Trump Tax Returns Show President’s Exposure to Foreign Influence
Among the biggest questions about President Donald Trump’s foreign policy approach is why he lavishes praise upon — or often refuses to condemn — some of the world’s worst autocrats. A New York Times investigation into his tax returns sheds new light on how his investments raise conflict of interest concerns abroad.
According to a Times report this week, in the first two years of his presidency, Trump’s businesses continued to receive income from countries led by officials with an authoritarian bent or shoddy human rights records: $1 million from Turkey, $3 million from the Philippines and $2.3 million from India.
While those numbers are dwarfed by Trump’s other businesses, including the$427 million he earned from his star turn on NBC’s “The Apprentice,” they offer what experts say pose conflicts of interest which have national security consequences if the president decides to act more in his own interests rather than those of the country.
Even more important is the sheer scale of the president’s debt — he is responsible for some $421 million in liabilities, much of which comes due in the next four years when he could be into his second term. Trump has refused to detail who his creditors are, a secret that American adversaries could exploit if they know the identities.
“The president has hundreds of millions of dollars in debt and the American public doesn’t know who owns that debt and in effect owns a substantial amount of the president’s financial future,” said Donald Sherman, deputy director of Citizens for Responsibility and Ethics in Washington. “These are exactly the kinds of issues that the national security agencies examine when they perform security clearances.”
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Many of the president’s potential conflicts were already known. Questions have long swirled around his relationship with Turkey and Turkey-U.S. Business Council Chairman Mehmet Ali Yalcindag, who helped negotiate a 2008 licensing deal for a pair of Trump towers in Istanbul.
While Yalcindag told the Times he’s “remained friendly” with Trump, he said communications to the administration “go through formal channels.”
Although many of the president’s potential conflicts were previously known, the tax documents underscore the degree to which Trump opened himself up to manipulation and how easy it has been for foreigners looking for an edge to use his business to try to curry favor. The story cites Trump’s tax returns in 2010-2018 as showing he collected millions of dollars from Azerbaijan and Dubai, and offset business expenses with hundreds of thousands of dollars in consulting fees.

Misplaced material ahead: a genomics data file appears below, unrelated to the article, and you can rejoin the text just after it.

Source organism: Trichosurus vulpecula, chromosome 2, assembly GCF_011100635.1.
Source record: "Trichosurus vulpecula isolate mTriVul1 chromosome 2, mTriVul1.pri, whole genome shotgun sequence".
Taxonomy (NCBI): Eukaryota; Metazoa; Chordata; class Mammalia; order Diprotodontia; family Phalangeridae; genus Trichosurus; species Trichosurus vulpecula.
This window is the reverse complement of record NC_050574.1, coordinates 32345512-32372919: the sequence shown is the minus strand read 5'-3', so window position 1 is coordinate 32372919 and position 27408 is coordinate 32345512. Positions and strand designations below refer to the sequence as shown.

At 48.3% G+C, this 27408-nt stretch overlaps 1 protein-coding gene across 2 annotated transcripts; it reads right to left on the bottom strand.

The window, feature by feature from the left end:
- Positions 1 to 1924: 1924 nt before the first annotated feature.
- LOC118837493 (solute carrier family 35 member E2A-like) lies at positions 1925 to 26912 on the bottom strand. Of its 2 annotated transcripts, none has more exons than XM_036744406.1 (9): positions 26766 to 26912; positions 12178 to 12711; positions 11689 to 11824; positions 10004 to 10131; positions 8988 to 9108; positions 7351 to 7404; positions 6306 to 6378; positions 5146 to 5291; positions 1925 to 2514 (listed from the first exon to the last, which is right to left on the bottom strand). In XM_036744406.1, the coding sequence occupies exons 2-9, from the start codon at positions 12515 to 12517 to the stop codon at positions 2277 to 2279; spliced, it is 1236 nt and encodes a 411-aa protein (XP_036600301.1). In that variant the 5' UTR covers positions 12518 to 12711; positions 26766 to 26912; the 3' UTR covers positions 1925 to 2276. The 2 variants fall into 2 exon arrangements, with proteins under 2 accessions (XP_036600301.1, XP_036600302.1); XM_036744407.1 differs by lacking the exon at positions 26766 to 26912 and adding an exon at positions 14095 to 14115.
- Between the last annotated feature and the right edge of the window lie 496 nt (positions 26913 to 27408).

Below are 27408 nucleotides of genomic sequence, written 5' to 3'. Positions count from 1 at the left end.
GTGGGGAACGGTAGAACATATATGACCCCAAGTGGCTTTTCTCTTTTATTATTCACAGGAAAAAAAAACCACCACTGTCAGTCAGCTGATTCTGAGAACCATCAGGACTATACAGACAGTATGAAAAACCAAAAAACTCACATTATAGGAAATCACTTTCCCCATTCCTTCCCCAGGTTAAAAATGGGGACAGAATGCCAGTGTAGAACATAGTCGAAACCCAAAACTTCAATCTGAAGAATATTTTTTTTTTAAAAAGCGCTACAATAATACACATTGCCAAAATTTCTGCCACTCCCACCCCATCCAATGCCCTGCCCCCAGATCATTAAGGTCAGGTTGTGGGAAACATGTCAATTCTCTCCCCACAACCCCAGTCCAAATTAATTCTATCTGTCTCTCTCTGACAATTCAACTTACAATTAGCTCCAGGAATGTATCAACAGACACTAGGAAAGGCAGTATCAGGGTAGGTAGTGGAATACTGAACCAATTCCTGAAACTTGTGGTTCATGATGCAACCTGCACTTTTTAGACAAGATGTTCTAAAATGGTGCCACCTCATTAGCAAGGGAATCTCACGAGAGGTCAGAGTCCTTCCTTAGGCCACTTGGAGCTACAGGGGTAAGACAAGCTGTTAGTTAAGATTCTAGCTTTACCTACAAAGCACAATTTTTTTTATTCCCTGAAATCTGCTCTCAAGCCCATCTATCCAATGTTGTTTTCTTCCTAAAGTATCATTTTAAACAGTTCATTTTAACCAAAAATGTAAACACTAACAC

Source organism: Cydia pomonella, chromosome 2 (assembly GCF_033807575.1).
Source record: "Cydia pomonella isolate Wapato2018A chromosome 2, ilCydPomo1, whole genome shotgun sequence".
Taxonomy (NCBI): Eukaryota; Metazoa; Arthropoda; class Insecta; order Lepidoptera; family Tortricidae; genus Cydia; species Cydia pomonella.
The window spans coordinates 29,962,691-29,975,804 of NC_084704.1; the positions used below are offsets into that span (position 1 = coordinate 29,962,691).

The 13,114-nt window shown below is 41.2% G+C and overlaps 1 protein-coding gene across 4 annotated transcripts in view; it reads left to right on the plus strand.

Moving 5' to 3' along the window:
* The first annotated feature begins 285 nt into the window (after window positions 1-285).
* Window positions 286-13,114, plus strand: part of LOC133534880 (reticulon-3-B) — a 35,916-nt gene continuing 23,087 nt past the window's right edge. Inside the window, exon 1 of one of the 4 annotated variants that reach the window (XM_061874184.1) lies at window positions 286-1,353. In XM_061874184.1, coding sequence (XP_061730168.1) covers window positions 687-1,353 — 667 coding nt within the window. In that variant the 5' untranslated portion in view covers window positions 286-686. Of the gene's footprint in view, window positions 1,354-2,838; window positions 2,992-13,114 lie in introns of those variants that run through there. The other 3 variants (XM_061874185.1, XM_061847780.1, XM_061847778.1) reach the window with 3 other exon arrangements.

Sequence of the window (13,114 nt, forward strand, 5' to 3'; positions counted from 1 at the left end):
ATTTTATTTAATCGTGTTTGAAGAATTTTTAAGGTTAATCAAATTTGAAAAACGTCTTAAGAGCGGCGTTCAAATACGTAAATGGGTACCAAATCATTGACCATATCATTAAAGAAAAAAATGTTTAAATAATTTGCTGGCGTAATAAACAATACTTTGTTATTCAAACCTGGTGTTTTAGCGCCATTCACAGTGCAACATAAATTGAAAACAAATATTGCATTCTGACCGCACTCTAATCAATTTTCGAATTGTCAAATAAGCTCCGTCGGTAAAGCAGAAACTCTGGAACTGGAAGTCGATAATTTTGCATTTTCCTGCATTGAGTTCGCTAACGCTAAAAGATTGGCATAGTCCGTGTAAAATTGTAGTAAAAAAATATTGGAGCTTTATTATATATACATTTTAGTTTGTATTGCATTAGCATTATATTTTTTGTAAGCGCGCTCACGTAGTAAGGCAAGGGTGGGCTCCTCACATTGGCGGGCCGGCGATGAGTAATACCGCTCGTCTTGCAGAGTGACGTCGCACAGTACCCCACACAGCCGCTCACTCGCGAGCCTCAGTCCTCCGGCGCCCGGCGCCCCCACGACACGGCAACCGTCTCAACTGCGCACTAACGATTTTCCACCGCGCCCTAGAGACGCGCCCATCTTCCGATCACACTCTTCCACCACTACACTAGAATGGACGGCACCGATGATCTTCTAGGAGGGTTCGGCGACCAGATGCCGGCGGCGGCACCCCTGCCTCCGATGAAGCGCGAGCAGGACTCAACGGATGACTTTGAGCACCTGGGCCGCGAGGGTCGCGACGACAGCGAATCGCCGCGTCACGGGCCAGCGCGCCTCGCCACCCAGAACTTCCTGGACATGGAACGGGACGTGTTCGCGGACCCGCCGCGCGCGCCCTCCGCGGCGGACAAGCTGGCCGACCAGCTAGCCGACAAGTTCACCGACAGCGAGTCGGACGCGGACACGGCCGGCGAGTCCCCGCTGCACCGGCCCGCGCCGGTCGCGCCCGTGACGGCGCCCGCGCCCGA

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Trump has dismissed the New York Times report, calling it “fake news” without address specific allegations. In a tweet on Sept. 28, he said the media was “bringing up my Taxes & all sorts of other nonsense with illegally obtained information & only bad intent.”
One country that doesn’t appear much in the tax reporting is Russia. The president’s persistent efforts to improve ties with Vladimir Putin’s government has led him to meet with the Russian president without any other officials present and to say he believes the former KGB agent’s explanations about election meddling over the conclusion of U.S. intelligence agencies.
All that has long raised speculation the president could have a financial motive in his dealings with the country.
The president’s former lawyer Michael Cohen said he was still negotiating with officials in Moscow about a potential real estate project while Trump was running for president in 2016. But that Trump Tower project never materialized and, as a result, the president doesn’t own any properties in Russia which would provide income.
Moreover, senior administration officials have said Trump is right to seek better relations with countries such as Russia, and they cite new sanctions and the expulsion of Russian diplomats to bolster their claim that the administration has been tougher on Putin’s government than any other.
For years, Citizens for Responsibility and Ethics in Washington has documented how foreign governments have poured money into the president’s properties in an apparent bid to curry influence, including at the Trump International Hotel in Washington, just down the street from the White House.
Even so, the Times’ documents offer no financial smoking guns to explain Trump’s deference to some of the world’s autocrats.
On Russia, however, there is one new detail: the report says he pocketed about $2.3 million from the Miss Universe pageant in 2013, when it was hosted in Moscow, making it the most successful one he arranged.
— With assistance by Laura Davison
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